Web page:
For those who want to know everything.



Kansas City, MO

For a good time, (make reservations): Here

Check out their website: HERE

Key words: Communicative. Progressive. Team Decisions. High Expectations.

I used to work at this restaurant, so I know the ins and outs. I know why it has great reviews; a lot goes into their service.

Megan and Colby Garrelts, Pastry Chef and Executive Chef respectively, are the married owners of Bluestem. Both of these people are great at something different. Chef Colby is gifted in cuisine, flavor creation, mentorship to aspiring chefs and gifted at running a quiet and purposeful brigade. Chef Megan is a wonderful pastry chef, no doubt, but I believe her gift is anticipating the next best thing as far as service, décor, and business is concerned. In fact, I think her perfect job would be head consultant of Next in Chicago, the restaurant that does a total food, service and remodel every three months. (Just a thought Megan, if this whole Bluestem/Colby thing doesn’t work out.)

These two met one another at Tru in Chicago, a love story ensued (a forbidden by management love story, so they quit and moved to Vegas and California) and after they honed their craft and gained their confidence, they opened Bluestem in Kansas City. After years of success they opened Rye, a more casual and comfort food focused restaurant, Chef Colby won the James Beard Award for Best Chef: Midwest, and all is right in the culinary world.


Now let’s talk about Bluestem’s service.

I wanted to point out how this restaurant is different than every other restaurant I have encountered on my tour. What makes them different?

Most restaurants that offer this many courses and wine pairings usually run with a really big staff. And not only a big staff, but a segmented staff, meaning “staff A” is responsible for the “A” aspect of service, “staff B” is responsible for the “B” aspect of service, and “staff C is responsible for the “C” aspects of service.  The Bluestem team doesn’t run like that. For the most part every server is responsible for every service related task.

This restaurant serves a three, five or ten course tasting menu. Now before you freak out about how much food that is you need to understand that it is pretty much the same amount of food, regardless of how many courses you choose. The three course is larger portions, the five is a bit smaller, and the ten is smallest.  If you are in the mood for a traditional American three course excursion, fine, but I encourage you, strongly,  to go for it and experience all the flavors this restaurant has to offer, with the ten course option. Add wine pairings and you’ll have an experience you’ll never forget.

To paint an image of what each dining room server does you should understand the server’s role. There is a food runner, but they run food primarily to the lounge, not the dining room. The service team typically runs with three servers and one back/busser, which they refer to as their “utility.”  Unlike the other restaurants I have seen that offer up to ten courses, this team is responsible for running the food, clearing, marking utensils and wine glasses for upcoming courses, bussing the table, building the table, running drinks and being the primary server for their tables. Other restaurants of this caliber typically run with four servers, two back servers, a polisher, a food runner and an expo.   Of course this team runs team service/tip pooling, it simply wouldn’t be possible to do what they do without each others full support.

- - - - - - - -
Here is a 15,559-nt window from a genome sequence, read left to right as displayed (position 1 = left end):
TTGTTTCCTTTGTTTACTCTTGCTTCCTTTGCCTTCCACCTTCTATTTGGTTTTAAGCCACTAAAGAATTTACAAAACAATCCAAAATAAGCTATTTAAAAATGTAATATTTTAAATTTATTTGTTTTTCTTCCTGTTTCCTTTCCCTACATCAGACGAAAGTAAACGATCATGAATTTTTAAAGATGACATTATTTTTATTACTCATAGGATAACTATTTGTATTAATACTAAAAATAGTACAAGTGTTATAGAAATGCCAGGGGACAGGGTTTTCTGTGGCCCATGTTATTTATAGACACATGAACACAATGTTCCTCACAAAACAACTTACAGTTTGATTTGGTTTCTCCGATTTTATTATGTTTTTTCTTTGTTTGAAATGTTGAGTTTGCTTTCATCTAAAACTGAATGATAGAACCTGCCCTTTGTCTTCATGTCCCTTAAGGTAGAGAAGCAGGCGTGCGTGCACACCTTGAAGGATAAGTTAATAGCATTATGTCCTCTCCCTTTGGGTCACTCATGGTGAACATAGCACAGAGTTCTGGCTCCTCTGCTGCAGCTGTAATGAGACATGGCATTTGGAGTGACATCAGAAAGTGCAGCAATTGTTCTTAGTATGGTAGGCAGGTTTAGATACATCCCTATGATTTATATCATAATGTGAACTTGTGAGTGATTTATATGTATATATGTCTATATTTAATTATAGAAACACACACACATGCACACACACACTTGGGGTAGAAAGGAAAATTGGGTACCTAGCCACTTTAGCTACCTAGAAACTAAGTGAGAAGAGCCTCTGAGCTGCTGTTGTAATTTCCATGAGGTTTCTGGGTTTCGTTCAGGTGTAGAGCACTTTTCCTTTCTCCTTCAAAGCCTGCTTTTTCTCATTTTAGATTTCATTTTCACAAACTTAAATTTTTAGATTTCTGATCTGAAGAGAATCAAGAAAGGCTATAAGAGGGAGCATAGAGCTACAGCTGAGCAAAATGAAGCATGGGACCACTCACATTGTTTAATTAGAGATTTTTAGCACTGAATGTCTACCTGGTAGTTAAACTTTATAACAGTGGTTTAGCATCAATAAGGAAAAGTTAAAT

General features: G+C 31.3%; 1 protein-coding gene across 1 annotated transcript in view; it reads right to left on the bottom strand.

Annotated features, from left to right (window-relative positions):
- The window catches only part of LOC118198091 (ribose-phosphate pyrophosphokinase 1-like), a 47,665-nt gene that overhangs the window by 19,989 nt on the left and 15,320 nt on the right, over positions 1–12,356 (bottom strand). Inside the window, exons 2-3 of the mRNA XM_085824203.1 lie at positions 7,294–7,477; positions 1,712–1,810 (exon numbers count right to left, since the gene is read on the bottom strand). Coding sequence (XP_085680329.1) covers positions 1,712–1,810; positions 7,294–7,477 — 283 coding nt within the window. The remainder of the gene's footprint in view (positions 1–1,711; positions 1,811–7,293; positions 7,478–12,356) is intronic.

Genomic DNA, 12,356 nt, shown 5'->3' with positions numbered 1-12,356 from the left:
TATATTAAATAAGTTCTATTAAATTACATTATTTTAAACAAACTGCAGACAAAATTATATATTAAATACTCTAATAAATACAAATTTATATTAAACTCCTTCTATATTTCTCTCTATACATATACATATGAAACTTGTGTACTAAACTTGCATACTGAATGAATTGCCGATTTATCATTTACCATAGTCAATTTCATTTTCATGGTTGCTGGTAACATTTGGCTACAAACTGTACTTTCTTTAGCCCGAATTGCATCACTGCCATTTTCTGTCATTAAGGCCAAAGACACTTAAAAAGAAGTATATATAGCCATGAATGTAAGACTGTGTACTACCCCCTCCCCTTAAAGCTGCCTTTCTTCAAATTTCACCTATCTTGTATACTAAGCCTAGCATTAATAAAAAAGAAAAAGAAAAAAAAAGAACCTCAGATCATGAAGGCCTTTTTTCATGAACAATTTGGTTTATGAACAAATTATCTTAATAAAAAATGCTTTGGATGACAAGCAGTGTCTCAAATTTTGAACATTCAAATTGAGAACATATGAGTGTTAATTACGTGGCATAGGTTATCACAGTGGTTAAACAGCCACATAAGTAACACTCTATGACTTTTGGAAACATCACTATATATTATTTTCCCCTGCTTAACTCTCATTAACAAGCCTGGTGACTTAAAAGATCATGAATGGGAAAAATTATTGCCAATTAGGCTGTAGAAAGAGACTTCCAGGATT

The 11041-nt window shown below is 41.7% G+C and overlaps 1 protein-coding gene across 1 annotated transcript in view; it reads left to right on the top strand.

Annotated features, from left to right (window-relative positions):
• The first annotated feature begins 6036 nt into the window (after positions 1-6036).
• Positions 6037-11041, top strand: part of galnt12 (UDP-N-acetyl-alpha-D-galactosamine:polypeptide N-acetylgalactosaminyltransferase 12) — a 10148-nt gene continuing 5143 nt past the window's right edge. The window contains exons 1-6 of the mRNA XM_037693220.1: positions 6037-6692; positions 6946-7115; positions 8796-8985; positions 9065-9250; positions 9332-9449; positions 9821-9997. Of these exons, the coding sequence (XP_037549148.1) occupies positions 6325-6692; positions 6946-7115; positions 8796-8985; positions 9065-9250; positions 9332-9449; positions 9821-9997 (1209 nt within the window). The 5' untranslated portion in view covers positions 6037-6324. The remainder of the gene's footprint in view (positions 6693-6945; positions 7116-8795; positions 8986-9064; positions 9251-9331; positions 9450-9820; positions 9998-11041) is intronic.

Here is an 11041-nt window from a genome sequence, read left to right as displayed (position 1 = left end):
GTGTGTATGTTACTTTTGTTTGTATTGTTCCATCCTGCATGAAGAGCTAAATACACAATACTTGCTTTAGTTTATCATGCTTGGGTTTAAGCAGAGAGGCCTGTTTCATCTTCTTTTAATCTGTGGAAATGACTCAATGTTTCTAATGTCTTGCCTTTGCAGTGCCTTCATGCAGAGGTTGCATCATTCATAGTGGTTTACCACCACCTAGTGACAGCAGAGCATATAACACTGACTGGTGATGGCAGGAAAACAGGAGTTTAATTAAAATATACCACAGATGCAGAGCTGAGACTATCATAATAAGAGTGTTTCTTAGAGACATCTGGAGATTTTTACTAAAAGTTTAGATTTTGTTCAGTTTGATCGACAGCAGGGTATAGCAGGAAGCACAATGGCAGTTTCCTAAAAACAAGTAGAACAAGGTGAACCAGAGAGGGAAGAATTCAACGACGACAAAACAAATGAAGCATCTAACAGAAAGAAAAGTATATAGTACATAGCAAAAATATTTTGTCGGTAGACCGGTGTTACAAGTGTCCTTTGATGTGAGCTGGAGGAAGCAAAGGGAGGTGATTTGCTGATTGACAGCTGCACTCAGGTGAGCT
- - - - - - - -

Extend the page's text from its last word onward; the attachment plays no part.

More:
If there is one point you should take away from this team it is the amount of steps each server completes in a shift. It is important that you see what is possible by running with a strong team.

Many less than stellar servers think that a work load of 25% of what this team is doing is not possible. It is possible, you just have to communicate and create systems that help in the process.

Let’s deconstruct a service of one four top at BlueStem.

  1. Table is sat, they settle in.
  2. Menus are delivered and host wishes them a grand experience.
  3. Guests are greeted and asked about water preference.
  4. Water is fetched and delivered along with a small, bite sized gift.
  5. Drink order is taken and rang in.
  6. Menu is discussed (what the course options are, wine pairing info and culinary questions answered. The usual amount of time taken with this step is 2 minutes.)
  7. Drinks are delivered and order is taken. Let’s say this table orders a five course with wine pairings, which is very much the norm.
  8. Order is put into POS system.
  9. Wine pairing info is written down at server station and wine pairing ticket is delivered to Eric, the Sommelier.
  10. Amuse is delivered.
  11. Amuse is cleared (typically by two people).
  12. First course utensils and wine glasses are marked.
  13. Bread selection is offered. (Unlike most restaurants that deliver bread, a selection is offered. Usually three different breads and one or two accoutrements. This step isn’t a five second one, but a one minute one.)
  14. Server informs Eric that the table has been fired. (At this point, Eric will pour the appropriate wine, tableside, for the upcoming course. He will discuss the wine, why he has chosen that wine for the course and he will answer any questions the guests may have.)